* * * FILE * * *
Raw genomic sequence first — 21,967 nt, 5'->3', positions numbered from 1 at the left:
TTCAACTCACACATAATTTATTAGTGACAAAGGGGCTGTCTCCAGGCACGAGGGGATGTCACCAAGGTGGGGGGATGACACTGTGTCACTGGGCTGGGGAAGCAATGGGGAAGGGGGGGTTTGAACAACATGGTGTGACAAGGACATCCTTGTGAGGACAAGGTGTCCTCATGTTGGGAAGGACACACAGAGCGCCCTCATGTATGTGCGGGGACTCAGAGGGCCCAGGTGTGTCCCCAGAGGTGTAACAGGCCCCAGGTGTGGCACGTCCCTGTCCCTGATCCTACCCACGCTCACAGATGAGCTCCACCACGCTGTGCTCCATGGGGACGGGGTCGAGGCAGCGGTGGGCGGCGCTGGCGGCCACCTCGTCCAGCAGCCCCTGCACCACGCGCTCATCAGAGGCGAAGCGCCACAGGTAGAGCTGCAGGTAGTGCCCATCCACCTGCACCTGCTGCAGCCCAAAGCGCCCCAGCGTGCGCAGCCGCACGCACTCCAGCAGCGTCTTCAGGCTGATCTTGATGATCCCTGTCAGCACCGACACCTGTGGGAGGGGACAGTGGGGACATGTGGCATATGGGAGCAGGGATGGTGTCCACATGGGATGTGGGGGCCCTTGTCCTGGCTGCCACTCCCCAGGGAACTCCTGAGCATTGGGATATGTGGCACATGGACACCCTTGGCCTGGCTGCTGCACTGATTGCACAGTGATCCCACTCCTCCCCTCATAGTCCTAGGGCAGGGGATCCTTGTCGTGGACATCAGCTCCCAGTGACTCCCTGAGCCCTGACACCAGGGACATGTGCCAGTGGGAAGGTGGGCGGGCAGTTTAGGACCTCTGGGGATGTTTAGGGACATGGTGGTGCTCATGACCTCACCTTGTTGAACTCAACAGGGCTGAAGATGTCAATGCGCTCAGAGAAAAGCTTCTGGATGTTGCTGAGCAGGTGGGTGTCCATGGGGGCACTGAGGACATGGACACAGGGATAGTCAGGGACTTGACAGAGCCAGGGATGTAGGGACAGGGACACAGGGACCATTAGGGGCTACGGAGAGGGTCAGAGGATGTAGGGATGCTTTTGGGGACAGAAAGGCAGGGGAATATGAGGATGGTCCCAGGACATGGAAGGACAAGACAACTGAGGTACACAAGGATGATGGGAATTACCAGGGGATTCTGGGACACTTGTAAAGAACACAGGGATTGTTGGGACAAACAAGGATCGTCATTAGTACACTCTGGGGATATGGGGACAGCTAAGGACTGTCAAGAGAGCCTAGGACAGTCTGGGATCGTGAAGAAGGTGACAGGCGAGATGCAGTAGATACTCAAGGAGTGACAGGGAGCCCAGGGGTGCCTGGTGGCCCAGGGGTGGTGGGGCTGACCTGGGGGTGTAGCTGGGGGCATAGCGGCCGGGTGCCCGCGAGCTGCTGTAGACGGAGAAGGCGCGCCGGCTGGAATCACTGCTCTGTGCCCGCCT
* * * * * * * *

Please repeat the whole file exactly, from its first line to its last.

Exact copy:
Raw genomic sequence first — 21,967 nt, 5'->3', positions numbered from 1 at the left:
TTCAACTCACACATAATTTATTAGTGACAAAGGGGCTGTCTCCAGGCACGAGGGGATGTCACCAAGGTGGGGGGATGACACTGTGTCACTGGGCTGGGGAAGCAATGGGGAAGGGGGGGTTTGAACAACATGGTGTGACAAGGACATCCTTGTGAGGACAAGGTGTCCTCATGTTGGGAAGGACACACAGAGCGCCCTCATGTATGTGCGGGGACTCAGAGGGCCCAGGTGTGTCCCCAGAGGTGTAACAGGCCCCAGGTGTGGCACGTCCCTGTCCCTGATCCTACCCACGCTCACAGATGAGCTCCACCACGCTGTGCTCCATGGGGACGGGGTCGAGGCAGCGGTGGGCGGCGCTGGCGGCCACCTCGTCCAGCAGCCCCTGCACCACGCGCTCATCAGAGGCGAAGCGCCACAGGTAGAGCTGCAGGTAGTGCCCATCCACCTGCACCTGCTGCAGCCCAAAGCGCCCCAGCGTGCGCAGCCGCACGCACTCCAGCAGCGTCTTCAGGCTGATCTTGATGATCCCTGTCAGCACCGACACCTGTGGGAGGGGACAGTGGGGACATGTGGCATATGGGAGCAGGGATGGTGTCCACATGGGATGTGGGGGCCCTTGTCCTGGCTGCCACTCCCCAGGGAACTCCTGAGCATTGGGATATGTGGCACATGGACACCCTTGGCCTGGCTGCTGCACTGATTGCACAGTGATCCCACTCCTCCCCTCATAGTCCTAGGGCAGGGGATCCTTGTCGTGGACATCAGCTCCCAGTGACTCCCTGAGCCCTGACACCAGGGACATGTGCCAGTGGGAAGGTGGGCGGGCAGTTTAGGACCTCTGGGGATGTTTAGGGACATGGTGGTGCTCATGACCTCACCTTGTTGAACTCAACAGGGCTGAAGATGTCAATGCGCTCAGAGAAAAGCTTCTGGATGTTGCTGAGCAGGTGGGTGTCCATGGGGGCACTGAGGACATGGACACAGGGATAGTCAGGGACTTGACAGAGCCAGGGATGTAGGGACAGGGACACAGGGACCATTAGGGGCTACGGAGAGGGTCAGAGGATGTAGGGATGCTTTTGGGGACAGAAAGGCAGGGGAATATGAGGATGGTCCCAGGACATGGAAGGACAAGACAACTGAGGTACACAAGGATGATGGGAATTACCAGGGGATTCTGGGACACTTGTAAAGAACACAGGGATTGTTGGGACAAACAAGGATCGTCATTAGTACACTCTGGGGATATGGGGACAGCTAAGGACTGTCAAGAGAGCCTAGGACAGTCTGGGATCGTGAAGAAGGTGACAGGCGAGATGCAGTAGATACTCAAGGAGTGACAGGGAGCCCAGGGGTGCCTGGTGGCCCAGGGGTGGTGGGGCTGACCTGGGGGTGTAGCTGGGGGCATAGCGGCCGGGTGCCCGCGAGCTGCTGTAGACGGAGAAGGCGCGCCGGCTGGAATCACTGCTCTGTGCCCGCCT